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Going to try to use a kayak paddle to paddle my Snipe racing dinghy
I've had the Snipe now for about 2 years or so and really like the boat. I have used it as a daysailor and have rigged it with external halyards. It is possible to paddle solo with great steering ability with a 4' wooden paddle from the bow with legs overhanging. I want to improve on this idea. I would like to be able to paddle it with much greater force and less effort if the wind dies. I was browsing a canoeing forum and discovered that some canoeists are using double bladed kayak paddles. Most have been happy with the faster, easier results. They are using 8-9 foot paddles. I took an old 7' aluminum shaft kayak paddle I had and cut it in half then added a steel tube to lengthen it to 9'. It is duct taped together and can be made about 6" longer if needed. If I like the results I can buy an aluminum tube and it will be lighter. I then got a Knudsen plastic milk crate and put a plywood cover on it and attached an old adjustable high back kayak seat. When the seat is folded down, it can easily fit under the tiller and be used for storing lunch,clothing and snacks. It can be quickly slid forward to the aft part of the centerboard trunk for paddling. The boom sits about 51" above the deck and the top of my head is about 47" above deck when sitting fully upright in the kayak seat/box. I will need to see if there is anything to push my heels against as I am paddling or add something later. This will simulate the footrests used for leverage in a kayak. The 9' paddle fits nicely fore to aft in the cockpit and can be deployed in about 3 seconds. The main halyard may be right in front of my face when paddling if cleated down in its normal aft of centerboard location so I may have to tie it off some other way but still be able to rapidly spill wind from the main if it is up while I'm paddling. I simulated all of this already in the driveway with the neighbors watching me like a lunatic but hey what the hell. I will post up here in a few weeks after I try it and give the pros and cons. The Snipe is narrow with a 5' beam so this is an advantage and will require a short 9 or 10' paddle to get a nice comfortable low angle stroke. It really looks like it could work. I can get the Snipe moving pretty quickly even in winds and currents from bow paddling with limited leverage and an unbalanced boat so the factor of the larger/dual kayak blades and paddling from the center should really crank it forward. I know the Snipe weighs about 400+ LBS. loaded so I don't expect it to move like a kayak but I think it is going to move like crazy. I plan on using a bungee cord with a center loop as a poor mans autotiller to keep the rudder centered behind me as I paddle.The paddle shaft comfortably clears the rubrails by about 3-4" when simulating paddling using a low angle stroke.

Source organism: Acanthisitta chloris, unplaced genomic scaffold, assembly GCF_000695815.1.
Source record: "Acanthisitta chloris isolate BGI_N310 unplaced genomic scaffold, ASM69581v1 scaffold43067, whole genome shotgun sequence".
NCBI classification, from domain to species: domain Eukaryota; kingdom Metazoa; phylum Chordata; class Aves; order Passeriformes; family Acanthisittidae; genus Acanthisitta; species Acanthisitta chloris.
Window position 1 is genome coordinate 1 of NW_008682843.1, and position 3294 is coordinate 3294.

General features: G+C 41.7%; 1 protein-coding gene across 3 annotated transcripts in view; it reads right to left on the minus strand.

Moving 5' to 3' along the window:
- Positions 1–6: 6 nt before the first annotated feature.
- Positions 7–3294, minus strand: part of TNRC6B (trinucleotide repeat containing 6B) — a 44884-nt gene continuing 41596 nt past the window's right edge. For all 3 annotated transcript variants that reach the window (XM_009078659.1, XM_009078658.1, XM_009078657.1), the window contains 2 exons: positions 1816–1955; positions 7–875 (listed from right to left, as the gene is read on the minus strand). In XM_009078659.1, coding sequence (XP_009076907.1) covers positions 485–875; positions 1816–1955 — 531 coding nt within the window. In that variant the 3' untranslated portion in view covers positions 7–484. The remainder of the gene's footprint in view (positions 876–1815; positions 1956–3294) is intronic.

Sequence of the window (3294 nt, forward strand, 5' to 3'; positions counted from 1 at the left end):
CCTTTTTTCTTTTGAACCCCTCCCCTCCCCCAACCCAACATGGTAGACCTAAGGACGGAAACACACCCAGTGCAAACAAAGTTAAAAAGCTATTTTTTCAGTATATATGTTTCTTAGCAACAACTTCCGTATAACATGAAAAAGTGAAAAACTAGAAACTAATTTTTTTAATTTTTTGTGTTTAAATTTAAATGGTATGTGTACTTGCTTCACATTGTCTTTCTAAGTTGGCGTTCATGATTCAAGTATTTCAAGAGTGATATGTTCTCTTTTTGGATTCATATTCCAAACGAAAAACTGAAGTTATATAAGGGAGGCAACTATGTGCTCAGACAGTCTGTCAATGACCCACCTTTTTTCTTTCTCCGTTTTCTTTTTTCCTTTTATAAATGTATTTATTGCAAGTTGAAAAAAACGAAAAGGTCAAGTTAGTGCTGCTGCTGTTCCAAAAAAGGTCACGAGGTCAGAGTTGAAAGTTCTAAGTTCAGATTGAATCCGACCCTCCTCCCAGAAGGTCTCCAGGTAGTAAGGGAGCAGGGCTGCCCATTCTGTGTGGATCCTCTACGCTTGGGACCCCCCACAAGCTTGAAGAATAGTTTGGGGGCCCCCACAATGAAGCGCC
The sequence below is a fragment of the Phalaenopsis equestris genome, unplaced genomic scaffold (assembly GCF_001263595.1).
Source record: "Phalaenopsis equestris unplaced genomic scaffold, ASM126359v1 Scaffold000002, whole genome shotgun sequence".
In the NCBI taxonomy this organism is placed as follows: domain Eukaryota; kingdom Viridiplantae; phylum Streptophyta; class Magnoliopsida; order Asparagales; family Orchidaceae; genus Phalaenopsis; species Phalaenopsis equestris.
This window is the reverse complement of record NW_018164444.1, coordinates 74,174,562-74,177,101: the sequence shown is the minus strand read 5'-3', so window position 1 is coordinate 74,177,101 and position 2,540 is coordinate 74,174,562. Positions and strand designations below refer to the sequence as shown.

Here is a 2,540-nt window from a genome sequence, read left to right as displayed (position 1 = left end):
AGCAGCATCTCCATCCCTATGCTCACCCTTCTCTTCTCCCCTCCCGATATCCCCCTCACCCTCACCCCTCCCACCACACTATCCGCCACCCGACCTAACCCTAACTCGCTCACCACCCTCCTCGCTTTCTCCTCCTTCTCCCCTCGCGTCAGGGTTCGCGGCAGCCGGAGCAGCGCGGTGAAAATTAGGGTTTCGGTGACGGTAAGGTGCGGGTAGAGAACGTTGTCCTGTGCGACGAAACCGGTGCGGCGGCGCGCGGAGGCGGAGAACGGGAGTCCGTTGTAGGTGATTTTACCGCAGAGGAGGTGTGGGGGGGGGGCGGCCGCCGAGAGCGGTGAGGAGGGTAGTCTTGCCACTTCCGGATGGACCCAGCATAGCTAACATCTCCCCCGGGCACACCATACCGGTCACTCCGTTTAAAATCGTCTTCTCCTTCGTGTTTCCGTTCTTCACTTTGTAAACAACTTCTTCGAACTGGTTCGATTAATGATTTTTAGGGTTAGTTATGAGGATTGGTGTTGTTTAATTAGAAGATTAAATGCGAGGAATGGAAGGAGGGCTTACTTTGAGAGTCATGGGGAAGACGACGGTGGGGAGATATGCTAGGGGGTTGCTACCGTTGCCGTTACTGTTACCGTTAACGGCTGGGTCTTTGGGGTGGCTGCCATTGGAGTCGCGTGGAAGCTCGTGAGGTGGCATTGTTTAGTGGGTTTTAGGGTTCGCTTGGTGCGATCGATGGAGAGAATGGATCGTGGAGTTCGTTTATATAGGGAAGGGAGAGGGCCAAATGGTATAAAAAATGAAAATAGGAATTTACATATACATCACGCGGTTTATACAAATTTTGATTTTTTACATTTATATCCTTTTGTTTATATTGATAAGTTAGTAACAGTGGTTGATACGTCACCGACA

Last edited by Curtisfromcarlsbad; 02-06-2013 at 01:09 AM.